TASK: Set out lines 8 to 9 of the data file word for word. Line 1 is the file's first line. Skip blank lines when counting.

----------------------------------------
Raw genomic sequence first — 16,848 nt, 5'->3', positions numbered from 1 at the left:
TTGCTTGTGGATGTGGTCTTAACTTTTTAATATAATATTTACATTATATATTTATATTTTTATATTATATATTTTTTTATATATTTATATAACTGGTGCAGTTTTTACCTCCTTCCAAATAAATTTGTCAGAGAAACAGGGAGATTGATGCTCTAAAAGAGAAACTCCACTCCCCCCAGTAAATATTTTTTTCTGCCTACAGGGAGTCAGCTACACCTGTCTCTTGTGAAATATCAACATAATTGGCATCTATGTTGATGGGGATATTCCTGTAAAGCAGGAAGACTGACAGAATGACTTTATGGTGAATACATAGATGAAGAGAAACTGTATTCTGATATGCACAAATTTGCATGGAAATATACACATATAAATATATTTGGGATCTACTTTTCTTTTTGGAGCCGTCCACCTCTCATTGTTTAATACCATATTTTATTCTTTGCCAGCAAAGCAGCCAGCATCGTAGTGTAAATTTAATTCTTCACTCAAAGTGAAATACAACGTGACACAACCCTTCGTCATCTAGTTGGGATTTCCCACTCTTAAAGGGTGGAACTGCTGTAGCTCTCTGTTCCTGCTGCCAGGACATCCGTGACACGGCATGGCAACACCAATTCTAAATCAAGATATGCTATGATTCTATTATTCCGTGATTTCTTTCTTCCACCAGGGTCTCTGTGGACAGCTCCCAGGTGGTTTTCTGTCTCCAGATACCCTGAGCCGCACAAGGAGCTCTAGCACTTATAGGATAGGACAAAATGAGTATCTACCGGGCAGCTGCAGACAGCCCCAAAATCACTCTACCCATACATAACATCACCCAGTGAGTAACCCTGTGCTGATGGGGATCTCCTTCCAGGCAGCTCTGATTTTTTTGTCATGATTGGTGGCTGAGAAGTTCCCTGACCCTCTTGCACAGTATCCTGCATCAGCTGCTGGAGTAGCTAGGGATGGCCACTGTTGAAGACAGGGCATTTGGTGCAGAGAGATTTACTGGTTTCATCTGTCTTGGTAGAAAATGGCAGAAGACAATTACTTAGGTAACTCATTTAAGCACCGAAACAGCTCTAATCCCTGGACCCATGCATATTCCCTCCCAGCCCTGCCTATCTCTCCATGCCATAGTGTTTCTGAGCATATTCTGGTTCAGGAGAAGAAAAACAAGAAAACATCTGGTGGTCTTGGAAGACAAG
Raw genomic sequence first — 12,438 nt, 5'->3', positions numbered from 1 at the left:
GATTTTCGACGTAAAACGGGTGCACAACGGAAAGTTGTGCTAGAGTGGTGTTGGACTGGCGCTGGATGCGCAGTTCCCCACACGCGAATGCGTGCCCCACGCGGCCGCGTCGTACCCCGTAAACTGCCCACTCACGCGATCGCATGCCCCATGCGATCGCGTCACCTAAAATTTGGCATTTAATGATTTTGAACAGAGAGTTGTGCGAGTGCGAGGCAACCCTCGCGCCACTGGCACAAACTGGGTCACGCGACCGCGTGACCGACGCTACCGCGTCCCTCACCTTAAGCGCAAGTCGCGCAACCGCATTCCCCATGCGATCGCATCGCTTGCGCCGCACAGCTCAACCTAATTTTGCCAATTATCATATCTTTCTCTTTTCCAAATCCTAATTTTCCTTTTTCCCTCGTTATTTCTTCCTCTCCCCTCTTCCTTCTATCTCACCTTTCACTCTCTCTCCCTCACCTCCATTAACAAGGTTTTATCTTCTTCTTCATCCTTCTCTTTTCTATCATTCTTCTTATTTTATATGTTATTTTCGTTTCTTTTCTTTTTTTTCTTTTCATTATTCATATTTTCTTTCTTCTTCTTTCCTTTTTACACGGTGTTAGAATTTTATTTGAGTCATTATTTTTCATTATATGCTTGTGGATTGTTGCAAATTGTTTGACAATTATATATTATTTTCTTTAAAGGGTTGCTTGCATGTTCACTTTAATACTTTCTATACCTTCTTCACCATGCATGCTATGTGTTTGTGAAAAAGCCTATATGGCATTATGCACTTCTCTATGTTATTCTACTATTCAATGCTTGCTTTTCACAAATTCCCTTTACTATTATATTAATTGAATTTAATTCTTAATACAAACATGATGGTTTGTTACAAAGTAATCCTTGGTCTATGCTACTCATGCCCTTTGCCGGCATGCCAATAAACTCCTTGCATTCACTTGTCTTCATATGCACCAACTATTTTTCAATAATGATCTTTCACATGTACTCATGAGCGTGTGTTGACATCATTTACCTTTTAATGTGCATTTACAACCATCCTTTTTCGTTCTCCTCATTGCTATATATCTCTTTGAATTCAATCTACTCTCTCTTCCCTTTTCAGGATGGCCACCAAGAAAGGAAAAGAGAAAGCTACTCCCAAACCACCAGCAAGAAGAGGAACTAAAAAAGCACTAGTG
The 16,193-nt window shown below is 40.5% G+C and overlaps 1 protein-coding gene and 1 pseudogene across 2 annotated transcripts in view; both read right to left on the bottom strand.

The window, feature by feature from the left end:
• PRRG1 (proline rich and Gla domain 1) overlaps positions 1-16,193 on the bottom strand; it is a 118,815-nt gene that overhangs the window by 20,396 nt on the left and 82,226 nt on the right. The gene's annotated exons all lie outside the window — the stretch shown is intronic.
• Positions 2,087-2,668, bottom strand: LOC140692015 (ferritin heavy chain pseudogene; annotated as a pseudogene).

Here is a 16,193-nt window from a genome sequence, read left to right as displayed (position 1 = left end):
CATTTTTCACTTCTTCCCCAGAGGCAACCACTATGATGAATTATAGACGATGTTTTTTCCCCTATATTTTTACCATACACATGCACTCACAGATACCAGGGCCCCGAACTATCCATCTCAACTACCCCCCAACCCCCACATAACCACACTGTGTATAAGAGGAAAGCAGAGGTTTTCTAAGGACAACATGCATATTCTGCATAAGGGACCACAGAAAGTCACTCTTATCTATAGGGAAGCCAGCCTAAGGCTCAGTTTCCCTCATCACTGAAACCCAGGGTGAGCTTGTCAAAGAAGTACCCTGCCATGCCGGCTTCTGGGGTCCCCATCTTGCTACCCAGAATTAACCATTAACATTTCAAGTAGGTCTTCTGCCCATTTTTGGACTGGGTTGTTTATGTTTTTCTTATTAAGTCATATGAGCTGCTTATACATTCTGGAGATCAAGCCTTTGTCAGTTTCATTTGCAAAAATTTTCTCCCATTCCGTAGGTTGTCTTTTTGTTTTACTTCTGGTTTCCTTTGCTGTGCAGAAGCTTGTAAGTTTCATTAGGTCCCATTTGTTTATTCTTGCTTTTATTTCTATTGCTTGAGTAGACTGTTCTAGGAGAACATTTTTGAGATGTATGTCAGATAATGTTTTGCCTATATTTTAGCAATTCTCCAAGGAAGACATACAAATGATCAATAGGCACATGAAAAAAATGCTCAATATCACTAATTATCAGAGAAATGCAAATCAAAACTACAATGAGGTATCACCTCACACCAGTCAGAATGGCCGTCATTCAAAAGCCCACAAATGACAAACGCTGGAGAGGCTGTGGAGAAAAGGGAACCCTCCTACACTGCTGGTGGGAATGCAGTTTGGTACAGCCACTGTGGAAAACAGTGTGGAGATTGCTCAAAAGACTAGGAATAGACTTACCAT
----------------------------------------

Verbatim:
• Positions 2,087-2,668, bottom strand: LOC140692015 (ferritin heavy chain pseudogene; annotated as a pseudogene).

Here is a 16,193-nt window from a genome sequence, read left to right as displayed (position 1 = left end):